Kugel didn't like attics, he never did. The roofing nails overhead like fangs, waiting to sink into his skull; the cardboard boxes and plastic crates and leather trunks - tombs, sarcophagi - full of ghosts and regret and longing and loss; worse yet was the implication in all this emotional hoarding that the past was preferable to the present, that what came before bests whatever comes next, so clutch it to your chests in mourning and dread as you head into the unknowable but probably lousy future.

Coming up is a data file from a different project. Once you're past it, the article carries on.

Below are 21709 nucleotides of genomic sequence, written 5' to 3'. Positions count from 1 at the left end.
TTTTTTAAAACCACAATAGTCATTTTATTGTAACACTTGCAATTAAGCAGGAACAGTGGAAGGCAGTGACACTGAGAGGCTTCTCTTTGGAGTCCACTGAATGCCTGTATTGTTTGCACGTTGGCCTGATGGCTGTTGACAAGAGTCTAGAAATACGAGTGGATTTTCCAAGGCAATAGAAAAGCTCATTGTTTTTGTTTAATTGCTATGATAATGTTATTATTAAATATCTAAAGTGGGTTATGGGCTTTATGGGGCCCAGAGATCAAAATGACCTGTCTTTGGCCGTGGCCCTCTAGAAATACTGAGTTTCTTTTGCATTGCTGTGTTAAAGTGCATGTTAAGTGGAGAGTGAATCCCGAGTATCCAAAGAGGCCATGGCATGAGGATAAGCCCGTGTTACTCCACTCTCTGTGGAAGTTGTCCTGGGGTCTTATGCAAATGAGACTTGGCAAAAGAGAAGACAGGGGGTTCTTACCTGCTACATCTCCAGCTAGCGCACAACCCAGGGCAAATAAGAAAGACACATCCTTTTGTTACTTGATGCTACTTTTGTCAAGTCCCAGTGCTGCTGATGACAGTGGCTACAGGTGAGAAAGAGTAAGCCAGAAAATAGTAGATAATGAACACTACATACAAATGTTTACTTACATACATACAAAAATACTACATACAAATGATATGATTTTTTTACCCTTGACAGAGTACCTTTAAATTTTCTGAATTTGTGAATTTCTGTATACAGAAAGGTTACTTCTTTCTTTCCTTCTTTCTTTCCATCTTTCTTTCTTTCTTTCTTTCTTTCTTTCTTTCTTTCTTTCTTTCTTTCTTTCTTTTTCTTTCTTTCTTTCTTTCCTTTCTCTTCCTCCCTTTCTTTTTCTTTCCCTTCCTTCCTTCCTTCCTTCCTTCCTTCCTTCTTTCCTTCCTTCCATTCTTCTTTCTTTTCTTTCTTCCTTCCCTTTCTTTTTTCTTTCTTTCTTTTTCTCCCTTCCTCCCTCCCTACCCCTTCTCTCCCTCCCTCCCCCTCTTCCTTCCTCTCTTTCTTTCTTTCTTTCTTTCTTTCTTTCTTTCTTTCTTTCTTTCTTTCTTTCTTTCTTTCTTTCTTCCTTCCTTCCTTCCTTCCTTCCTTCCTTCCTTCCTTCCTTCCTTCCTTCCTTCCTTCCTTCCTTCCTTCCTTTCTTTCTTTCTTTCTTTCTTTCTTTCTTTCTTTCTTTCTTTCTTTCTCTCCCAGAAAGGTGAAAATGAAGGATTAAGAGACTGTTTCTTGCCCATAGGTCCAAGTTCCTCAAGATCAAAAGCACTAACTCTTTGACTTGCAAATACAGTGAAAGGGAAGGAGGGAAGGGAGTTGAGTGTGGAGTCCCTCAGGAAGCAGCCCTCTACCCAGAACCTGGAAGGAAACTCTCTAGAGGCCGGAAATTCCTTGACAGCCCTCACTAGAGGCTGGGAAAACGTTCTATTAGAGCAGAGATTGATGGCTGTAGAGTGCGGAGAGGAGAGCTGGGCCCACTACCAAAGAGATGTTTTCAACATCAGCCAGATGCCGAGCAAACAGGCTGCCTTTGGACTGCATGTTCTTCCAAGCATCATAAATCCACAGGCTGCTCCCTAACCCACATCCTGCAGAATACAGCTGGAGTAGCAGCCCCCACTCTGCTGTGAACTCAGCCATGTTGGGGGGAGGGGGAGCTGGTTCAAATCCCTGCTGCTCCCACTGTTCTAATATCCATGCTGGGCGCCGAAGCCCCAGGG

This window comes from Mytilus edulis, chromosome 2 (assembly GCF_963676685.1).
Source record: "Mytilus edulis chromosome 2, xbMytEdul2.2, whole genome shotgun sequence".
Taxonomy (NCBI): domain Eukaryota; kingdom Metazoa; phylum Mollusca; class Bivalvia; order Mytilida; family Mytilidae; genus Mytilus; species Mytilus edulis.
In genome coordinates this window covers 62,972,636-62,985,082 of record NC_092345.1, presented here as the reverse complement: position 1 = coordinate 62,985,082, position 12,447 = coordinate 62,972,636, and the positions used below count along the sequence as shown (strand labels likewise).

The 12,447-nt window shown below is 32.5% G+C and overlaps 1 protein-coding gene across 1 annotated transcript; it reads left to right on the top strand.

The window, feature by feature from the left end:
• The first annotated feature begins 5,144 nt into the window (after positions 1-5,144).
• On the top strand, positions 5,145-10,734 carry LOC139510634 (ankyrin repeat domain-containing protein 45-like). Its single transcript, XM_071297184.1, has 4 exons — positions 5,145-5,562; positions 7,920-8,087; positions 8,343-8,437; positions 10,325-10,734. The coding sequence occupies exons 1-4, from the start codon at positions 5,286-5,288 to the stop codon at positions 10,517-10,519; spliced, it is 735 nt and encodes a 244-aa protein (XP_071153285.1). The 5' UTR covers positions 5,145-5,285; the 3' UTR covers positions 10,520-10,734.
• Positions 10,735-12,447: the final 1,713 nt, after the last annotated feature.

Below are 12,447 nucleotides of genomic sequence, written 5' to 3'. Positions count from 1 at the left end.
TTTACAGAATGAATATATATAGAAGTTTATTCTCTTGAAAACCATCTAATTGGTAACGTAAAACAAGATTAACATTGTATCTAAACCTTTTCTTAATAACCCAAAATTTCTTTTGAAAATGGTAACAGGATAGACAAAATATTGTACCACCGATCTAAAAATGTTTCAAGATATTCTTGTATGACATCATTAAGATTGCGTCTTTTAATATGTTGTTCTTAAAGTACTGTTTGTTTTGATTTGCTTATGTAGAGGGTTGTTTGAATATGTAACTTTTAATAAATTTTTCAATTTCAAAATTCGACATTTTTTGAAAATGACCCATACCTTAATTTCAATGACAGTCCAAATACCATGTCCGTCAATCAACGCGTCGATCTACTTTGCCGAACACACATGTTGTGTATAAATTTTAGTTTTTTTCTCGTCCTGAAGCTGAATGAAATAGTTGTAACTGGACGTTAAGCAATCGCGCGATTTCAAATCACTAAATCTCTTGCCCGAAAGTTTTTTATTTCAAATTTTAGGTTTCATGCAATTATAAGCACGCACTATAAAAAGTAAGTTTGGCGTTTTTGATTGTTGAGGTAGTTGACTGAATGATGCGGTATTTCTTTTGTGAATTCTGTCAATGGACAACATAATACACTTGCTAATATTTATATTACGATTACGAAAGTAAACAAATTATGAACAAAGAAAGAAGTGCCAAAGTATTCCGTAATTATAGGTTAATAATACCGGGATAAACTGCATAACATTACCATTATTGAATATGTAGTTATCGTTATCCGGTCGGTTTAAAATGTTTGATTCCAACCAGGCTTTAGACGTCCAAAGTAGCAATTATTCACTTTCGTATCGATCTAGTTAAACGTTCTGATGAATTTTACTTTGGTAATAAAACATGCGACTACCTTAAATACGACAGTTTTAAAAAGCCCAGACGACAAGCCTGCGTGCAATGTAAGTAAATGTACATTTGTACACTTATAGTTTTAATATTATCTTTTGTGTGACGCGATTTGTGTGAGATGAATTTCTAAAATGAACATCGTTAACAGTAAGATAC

And what of the dead? I own that I thought of myself, at times, almost as dead. Are they not locked below ground in chambers smaller than mine was, in their millions of millions? There is no category of human activity in which the dead do not outnumber the living many times over. Most beautiful children are dead. Most soldiers, most cowards. The fairest women and the most learned men - all are dead. Their bodies repose in caskets, in sarcophagi, beneath arches of rude stone, everywhere under the earth. Their spirits haunt our minds, ears pressed to the bones of our foreheads. Who can say how intently they listen as we speak, or for what word?